Hours away from death, an insulin injection saved Januka’s life.
Growing up in a broken family, 21-year old Januka was found on the side of the road, unconscious and only hours from dying. Thankfully the police brought her to Scheer Memorial Adventist Hospital where she was discovered to have a blood glucose of 931 mg/dl, a level that literally is incompatible with life!
Januka’s father is an alcoholic with a mental health disorder. And, as is the sad story of many people in Nepal with no access to mental health treatment, he lives on the street. Her mother, a subsistence farmer, who also has a mental health disorder, raised 4-children including Januka. Traveling from a remote region of Nepal (Ramechappa) to Kathmandu, Januka was able to stay in a hostel and study until 8th grade.
Tragically, during an exam break, as she was traveling back to her home, she was raped by two men. Thankfully the police were able to arrest these men – although, no one knows whether they were penalized for their crime! Obviously traumatized from this terrible, life-altering attack, Januka never finished her education. Living in her village, almost destitute, she was married to a son of a family with modest financial means. At age 19, 1-year after being married, she conceived a baby boy.
She never told anyone about her type 1 diabetes mellitus, a diagnosis made at age 15. When her husband, a truck driver, discovered her illness, he absconded, leaving her and their son. Her in-laws kicked her out of their home, and she went to jump in a fast-flowing river. Thankfully villagers found her and saved her from her act of suicide.
Januka accepted her fate and decided to move to a new town. She found a job as a cook and cleaner in a small hotel. Her employer gave her 3,000 rupees (approximately $30 USD) every month. Januka split this money and gave half to her mother. To obtain treatment for her type 1 diabetes she would travel many hours by bus to Patan Hospital to receive free medicines.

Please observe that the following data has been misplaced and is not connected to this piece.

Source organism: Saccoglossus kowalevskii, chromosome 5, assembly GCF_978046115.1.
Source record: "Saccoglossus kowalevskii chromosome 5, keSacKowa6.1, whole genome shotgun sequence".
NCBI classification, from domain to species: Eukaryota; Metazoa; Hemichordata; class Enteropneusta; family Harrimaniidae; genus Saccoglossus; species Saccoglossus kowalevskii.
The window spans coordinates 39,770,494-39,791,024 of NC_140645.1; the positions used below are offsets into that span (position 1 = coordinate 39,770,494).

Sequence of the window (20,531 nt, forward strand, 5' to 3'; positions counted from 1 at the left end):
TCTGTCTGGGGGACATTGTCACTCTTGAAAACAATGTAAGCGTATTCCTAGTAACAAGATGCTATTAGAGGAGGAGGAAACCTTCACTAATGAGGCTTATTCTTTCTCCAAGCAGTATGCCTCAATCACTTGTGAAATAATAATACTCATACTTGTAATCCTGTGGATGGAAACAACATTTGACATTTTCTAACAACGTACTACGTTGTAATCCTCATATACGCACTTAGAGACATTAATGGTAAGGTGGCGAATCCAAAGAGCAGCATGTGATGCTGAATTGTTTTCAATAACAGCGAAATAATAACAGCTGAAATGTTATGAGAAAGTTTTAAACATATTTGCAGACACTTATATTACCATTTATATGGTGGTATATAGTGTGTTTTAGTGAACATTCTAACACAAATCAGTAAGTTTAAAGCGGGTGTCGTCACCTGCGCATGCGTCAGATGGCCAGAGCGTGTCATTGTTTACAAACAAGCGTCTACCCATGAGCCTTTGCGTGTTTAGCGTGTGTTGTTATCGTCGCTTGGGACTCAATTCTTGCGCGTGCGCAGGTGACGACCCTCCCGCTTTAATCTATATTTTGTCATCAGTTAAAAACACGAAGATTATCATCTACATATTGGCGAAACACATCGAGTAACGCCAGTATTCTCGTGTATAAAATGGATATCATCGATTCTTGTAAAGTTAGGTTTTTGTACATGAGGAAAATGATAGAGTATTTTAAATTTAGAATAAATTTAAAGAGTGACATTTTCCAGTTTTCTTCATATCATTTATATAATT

Despite her best efforts, a broken health system prevented her from receiving on-going care. Insulin only costs around $10-$12 USD per month, but when she only makes this much in her job, how can she afford it?
A few weeks before her admission at SMAH, she had a similar episode where she fainted and was found by the police. During her admission to our Hospital, Mr. Rajesh Chand, SMAH social worker, worked tirelessly to trace Januka’s family and it was during his investigation when he discovered the safe house where she had previously stayed.
After 3-days of life-saving treatment in our ICU, Januka was transferred to the ward and stabilized for discharge back to the Safe House. When she came she only had 250 rupees (approx. $2.50 USD) in her pocket. SMAH provided 100% charity care to her, set her up with medicines, and a solid follow-up plan, and then discharged her back to the Safe House. The Safe House staff are working on connecting her with an NGO who helps battered women and will be able to get her in to a skills training program so that she can learn basic income-generating skills.
Dr. Angela Basnet, Medical Director/Chief Medical Officer at SMAH, was the consultant Internal Medicine physician who cared for Januka during her admission. She explains, “I feel so grateful we could help Januka during her greatest time of need. When she arrived in the hospital she was almost dead. Through the treatment we provided she rapidly improved and we were able to safely discharge her to a community organization. It’s for this reason, I am thankful we could save Januka’s life.”